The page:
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The Unaccountable Independent Payment Advisory Board (IPAB)

Recently Rep. Michael Burgess, MD (R-TX), took on CNN’s Soledad O’Brien on Medicare reform and the Independent Payment Advisory Board (IPAB) in particular.  Before we show you the video here’s some background information on the topic.

The IPAB was created by the health-reform legislation, and is a board of 15 unelected and largely unaccountable government bureaucrats whose primary purpose is to cut Medicare spending. There are many problems with the IPAB, including:

  • Fewer than half of the IPAB members can be healthcare providers, and none are permitted to be practicing physicians or otherwise employed;
  • IPAB will be required to recommend cuts based on unrealistic spending targets starting in 2014;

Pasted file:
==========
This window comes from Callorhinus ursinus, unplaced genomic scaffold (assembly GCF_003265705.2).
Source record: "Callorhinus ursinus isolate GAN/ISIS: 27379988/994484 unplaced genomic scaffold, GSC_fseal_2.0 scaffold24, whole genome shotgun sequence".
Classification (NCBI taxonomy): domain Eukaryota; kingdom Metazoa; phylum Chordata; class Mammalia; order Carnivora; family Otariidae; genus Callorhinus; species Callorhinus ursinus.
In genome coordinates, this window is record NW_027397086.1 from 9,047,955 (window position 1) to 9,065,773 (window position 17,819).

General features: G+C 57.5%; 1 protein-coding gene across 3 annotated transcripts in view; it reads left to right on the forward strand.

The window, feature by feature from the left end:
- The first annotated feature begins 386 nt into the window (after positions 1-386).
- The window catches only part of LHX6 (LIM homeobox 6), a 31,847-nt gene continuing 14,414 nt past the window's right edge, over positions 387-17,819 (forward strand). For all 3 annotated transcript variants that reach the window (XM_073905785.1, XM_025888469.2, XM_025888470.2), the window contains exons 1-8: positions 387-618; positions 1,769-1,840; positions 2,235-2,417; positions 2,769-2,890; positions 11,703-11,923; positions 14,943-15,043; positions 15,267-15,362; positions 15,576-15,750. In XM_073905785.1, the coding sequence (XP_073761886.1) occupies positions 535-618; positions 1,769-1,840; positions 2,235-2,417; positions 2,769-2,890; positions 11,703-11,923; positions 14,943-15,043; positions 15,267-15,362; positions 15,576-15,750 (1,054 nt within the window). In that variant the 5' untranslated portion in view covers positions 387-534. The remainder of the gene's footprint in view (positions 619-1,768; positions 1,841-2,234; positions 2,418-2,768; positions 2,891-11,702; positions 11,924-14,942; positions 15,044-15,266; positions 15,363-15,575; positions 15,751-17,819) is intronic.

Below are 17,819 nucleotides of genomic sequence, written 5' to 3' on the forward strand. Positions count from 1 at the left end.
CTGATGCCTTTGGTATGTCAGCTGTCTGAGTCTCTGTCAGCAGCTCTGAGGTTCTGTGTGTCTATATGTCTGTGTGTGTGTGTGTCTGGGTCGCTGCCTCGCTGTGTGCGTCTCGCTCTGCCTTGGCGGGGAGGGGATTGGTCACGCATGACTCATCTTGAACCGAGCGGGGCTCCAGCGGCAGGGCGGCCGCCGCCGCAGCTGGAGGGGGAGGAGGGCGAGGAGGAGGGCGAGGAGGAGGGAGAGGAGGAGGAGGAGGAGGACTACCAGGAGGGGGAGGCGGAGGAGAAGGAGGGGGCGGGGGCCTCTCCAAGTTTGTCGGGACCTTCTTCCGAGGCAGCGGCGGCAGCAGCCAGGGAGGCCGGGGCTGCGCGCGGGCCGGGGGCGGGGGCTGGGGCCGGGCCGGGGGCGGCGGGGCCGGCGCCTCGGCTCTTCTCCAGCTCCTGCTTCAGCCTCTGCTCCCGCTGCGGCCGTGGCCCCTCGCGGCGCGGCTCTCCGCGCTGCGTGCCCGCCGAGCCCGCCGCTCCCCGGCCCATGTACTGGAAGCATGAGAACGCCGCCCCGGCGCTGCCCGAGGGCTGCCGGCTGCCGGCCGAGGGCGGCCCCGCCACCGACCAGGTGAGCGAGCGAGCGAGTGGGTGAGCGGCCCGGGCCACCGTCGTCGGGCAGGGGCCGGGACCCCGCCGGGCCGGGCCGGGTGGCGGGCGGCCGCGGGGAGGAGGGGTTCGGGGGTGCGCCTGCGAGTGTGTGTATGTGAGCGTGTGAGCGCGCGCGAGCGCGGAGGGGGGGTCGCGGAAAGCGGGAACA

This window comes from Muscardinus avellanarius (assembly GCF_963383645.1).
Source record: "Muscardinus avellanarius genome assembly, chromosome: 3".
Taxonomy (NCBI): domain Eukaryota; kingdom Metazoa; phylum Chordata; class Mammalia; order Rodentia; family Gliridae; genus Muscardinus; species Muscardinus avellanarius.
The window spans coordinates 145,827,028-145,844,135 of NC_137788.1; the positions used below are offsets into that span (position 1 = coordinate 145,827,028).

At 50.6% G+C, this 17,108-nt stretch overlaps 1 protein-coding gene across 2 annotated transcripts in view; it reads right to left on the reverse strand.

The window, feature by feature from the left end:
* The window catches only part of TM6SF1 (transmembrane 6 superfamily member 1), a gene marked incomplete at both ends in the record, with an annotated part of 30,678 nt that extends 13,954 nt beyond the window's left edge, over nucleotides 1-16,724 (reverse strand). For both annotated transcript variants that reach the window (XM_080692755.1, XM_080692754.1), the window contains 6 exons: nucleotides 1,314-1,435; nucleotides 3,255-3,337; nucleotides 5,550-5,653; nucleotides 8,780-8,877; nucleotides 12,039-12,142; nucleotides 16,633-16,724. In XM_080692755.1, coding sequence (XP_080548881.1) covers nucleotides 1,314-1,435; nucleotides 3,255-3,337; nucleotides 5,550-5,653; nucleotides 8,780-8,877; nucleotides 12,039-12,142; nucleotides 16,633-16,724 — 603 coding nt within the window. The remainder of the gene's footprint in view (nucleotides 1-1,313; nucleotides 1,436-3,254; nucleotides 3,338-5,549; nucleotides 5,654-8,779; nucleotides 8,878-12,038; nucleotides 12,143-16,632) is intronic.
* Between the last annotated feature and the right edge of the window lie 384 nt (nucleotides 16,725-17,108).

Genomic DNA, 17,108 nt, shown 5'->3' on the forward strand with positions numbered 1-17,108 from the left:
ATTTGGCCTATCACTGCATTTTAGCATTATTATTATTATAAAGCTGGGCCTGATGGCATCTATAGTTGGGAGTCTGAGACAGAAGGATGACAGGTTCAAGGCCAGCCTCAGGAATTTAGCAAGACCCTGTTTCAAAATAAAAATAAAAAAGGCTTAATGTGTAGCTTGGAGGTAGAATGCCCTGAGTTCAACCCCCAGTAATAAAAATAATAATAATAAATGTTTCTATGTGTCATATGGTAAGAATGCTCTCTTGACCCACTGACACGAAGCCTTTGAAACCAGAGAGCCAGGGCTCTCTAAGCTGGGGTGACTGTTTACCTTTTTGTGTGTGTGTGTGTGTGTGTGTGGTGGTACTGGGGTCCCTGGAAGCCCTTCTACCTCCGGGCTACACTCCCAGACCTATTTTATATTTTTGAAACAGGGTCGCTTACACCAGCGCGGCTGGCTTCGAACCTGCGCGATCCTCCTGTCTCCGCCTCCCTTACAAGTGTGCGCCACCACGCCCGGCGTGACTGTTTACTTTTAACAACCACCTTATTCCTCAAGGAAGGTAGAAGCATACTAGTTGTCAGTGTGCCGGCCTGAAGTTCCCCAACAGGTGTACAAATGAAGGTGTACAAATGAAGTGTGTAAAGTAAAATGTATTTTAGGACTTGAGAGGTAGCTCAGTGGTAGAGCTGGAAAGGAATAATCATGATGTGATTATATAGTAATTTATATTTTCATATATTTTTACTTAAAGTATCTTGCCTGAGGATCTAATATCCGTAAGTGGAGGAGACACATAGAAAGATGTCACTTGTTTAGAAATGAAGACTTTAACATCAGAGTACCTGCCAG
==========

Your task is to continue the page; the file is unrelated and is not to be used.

• Providers representing roughly 37 percent of all Medicare payments, including hospitals and hospice care, are exempt from IPAB cuts until 2020 — thus, IPAB-directed cuts will disproportionately fall on all other providers and suppliers, including surgeons;
  • Without a permanent solution to the Medicare’s sustainable growth rate formula, physicians essentially are subject to “double jeopardy” with cuts from both the SGR and IPAB; and
  • IPAB recommendations are “fast-tracked” and automatically go into effect unless blocked or amended by Congress within seven months, which is completely unrealistic.

In March, the U.S. House of Representatives passed, “The Protecting Access to Healthcare Act” (H.R. 5), to repeal the IPAB.  That said, we still have a lot of work to do in achieving repeal in the Senate.  In the video below, Rep. Burgess touched on some key issues about the IPAB, but namely how its members are unaccountable to the American public for the decisions they make.  View the video here:


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